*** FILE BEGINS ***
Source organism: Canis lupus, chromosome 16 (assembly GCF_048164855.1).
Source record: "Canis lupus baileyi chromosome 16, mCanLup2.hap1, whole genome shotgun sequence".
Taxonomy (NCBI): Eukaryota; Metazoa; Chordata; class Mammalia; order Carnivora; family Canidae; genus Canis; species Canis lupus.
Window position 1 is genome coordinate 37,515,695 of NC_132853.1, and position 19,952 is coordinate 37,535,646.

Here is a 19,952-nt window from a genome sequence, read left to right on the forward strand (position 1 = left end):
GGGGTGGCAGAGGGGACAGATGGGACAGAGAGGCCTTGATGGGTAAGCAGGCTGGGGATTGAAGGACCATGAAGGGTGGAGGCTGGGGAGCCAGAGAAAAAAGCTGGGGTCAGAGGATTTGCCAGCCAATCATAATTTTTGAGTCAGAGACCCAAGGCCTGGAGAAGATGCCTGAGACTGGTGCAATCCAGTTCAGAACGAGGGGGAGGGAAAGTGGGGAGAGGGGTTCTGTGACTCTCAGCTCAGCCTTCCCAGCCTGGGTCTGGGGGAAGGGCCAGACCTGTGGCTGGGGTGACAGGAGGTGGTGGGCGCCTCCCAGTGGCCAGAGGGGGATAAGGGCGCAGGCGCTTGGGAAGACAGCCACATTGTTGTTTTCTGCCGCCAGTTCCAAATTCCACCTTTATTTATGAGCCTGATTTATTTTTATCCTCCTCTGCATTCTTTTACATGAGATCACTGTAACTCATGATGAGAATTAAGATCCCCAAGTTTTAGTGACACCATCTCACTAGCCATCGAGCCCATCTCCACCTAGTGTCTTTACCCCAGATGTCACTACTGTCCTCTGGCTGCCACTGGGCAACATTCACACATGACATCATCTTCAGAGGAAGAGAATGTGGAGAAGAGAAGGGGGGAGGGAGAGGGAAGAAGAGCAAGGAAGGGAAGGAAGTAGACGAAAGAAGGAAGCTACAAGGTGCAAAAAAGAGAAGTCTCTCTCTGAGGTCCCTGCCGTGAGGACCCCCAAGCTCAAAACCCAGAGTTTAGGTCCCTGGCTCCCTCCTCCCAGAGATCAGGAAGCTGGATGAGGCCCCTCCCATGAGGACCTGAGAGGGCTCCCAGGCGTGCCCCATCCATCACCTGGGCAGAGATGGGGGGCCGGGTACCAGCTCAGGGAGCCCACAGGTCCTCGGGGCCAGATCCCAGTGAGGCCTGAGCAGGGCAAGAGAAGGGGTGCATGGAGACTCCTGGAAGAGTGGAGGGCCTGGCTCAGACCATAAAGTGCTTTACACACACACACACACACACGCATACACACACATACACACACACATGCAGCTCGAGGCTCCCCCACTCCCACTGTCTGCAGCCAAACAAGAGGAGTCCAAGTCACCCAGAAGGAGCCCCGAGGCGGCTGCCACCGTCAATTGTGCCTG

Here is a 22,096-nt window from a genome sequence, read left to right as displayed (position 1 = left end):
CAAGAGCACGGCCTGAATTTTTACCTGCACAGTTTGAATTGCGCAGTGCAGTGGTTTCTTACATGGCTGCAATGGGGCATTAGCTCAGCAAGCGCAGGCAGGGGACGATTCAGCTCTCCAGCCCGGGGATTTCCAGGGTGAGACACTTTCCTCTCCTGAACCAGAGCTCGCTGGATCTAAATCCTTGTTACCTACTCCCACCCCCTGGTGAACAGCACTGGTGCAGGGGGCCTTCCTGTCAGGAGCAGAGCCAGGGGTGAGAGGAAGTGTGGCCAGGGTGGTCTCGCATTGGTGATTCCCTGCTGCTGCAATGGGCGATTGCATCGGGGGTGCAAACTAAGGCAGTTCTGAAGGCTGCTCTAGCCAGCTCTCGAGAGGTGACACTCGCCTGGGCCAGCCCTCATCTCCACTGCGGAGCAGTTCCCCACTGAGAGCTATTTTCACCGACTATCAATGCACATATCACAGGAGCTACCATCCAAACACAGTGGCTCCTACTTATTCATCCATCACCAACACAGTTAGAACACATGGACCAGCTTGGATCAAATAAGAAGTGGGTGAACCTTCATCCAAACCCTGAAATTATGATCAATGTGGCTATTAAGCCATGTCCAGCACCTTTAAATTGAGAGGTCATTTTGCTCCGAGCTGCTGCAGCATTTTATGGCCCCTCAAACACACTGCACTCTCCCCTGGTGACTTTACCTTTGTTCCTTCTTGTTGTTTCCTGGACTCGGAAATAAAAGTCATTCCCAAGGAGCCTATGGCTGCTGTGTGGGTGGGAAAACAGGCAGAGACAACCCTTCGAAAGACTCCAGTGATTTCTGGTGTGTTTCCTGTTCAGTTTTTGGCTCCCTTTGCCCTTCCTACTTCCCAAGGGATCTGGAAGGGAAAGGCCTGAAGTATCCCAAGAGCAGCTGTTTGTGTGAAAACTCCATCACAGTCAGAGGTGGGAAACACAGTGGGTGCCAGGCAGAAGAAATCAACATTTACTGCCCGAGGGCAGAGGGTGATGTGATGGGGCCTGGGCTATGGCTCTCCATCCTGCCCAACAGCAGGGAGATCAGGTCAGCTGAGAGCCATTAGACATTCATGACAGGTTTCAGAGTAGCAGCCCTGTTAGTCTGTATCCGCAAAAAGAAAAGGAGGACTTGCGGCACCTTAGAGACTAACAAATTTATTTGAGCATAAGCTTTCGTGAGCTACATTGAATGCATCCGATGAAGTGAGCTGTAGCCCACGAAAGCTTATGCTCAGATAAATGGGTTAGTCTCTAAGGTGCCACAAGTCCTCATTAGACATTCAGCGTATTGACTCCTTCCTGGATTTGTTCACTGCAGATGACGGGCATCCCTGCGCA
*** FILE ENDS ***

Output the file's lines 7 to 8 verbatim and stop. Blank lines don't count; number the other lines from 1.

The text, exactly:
Here is a 22,096-nt window from a genome sequence, read left to right as displayed (position 1 = left end):
CAAGAGCACGGCCTGAATTTTTACCTGCACAGTTTGAATTGCGCAGTGCAGTGGTTTCTTACATGGCTGCAATGGGGCATTAGCTCAGCAAGCGCAGGCAGGGGACGATTCAGCTCTCCAGCCCGGGGATTTCCAGGGTGAGACACTTTCCTCTCCTGAACCAGAGCTCGCTGGATCTAAATCCTTGTTACCTACTCCCACCCCCTGGTGAACAGCACTGGTGCAGGGGGCCTTCCTGTCAGGAGCAGAGCCAGGGGTGAGAGGAAGTGTGGCCAGGGTGGTCTCGCATTGGTGATTCCCTGCTGCTGCAATGGGCGATTGCATCGGGGGTGCAAACTAAGGCAGTTCTGAAGGCTGCTCTAGCCAGCTCTCGAGAGGTGACACTCGCCTGGGCCAGCCCTCATCTCCACTGCGGAGCAGTTCCCCACTGAGAGCTATTTTCACCGACTATCAATGCACATATCACAGGAGCTACCATCCAAACACAGTGGCTCCTACTTATTCATCCATCACCAACACAGTTAGAACACATGGACCAGCTTGGATCAAATAAGAAGTGGGTGAACCTTCATCCAAACCCTGAAATTATGATCAATGTGGCTATTAAGCCATGTCCAGCACCTTTAAATTGAGAGGTCATTTTGCTCCGAGCTGCTGCAGCATTTTATGGCCCCTCAAACACACTGCACTCTCCCCTGGTGACTTTACCTTTGTTCCTTCTTGTTGTTTCCTGGACTCGGAAATAAAAGTCATTCCCAAGGAGCCTATGGCTGCTGTGTGGGTGGGAAAACAGGCAGAGACAACCCTTCGAAAGACTCCAGTGATTTCTGGTGTGTTTCCTGTTCAGTTTTTGGCTCCCTTTGCCCTTCCTACTTCCCAAGGGATCTGGAAGGGAAAGGCCTGAAGTATCCCAAGAGCAGCTGTTTGTGTGAAAACTCCATCACAGTCAGAGGTGGGAAACACAGTGGGTGCCAGGCAGAAGAAATCAACATTTACTGCCCGAGGGCAGAGGGTGATGTGATGGGGCCTGGGCTATGGCTCTCCATCCTGCCCAACAGCAGGGAGATCAGGTCAGCTGAGAGCCATTAGACATTCATGACAGGTTTCAGAGTAGCAGCCCTGTTAGTCTGTATCCGCAAAAAGAAAAGGAGGACTTGCGGCACCTTAGAGACTAACAAATTTATTTGAGCATAAGCTTTCGTGAGCTACATTGAATGCATCCGATGAAGTGAGCTGTAGCCCACGAAAGCTTATGCTCAGATAAATGGGTTAGTCTCTAAGGTGCCACAAGTCCTCATTAGACATTCAGCGTATTGACTCCTTCCTGGATTTGTTCACTGCAGATGACGGGCATCCCTGCGCA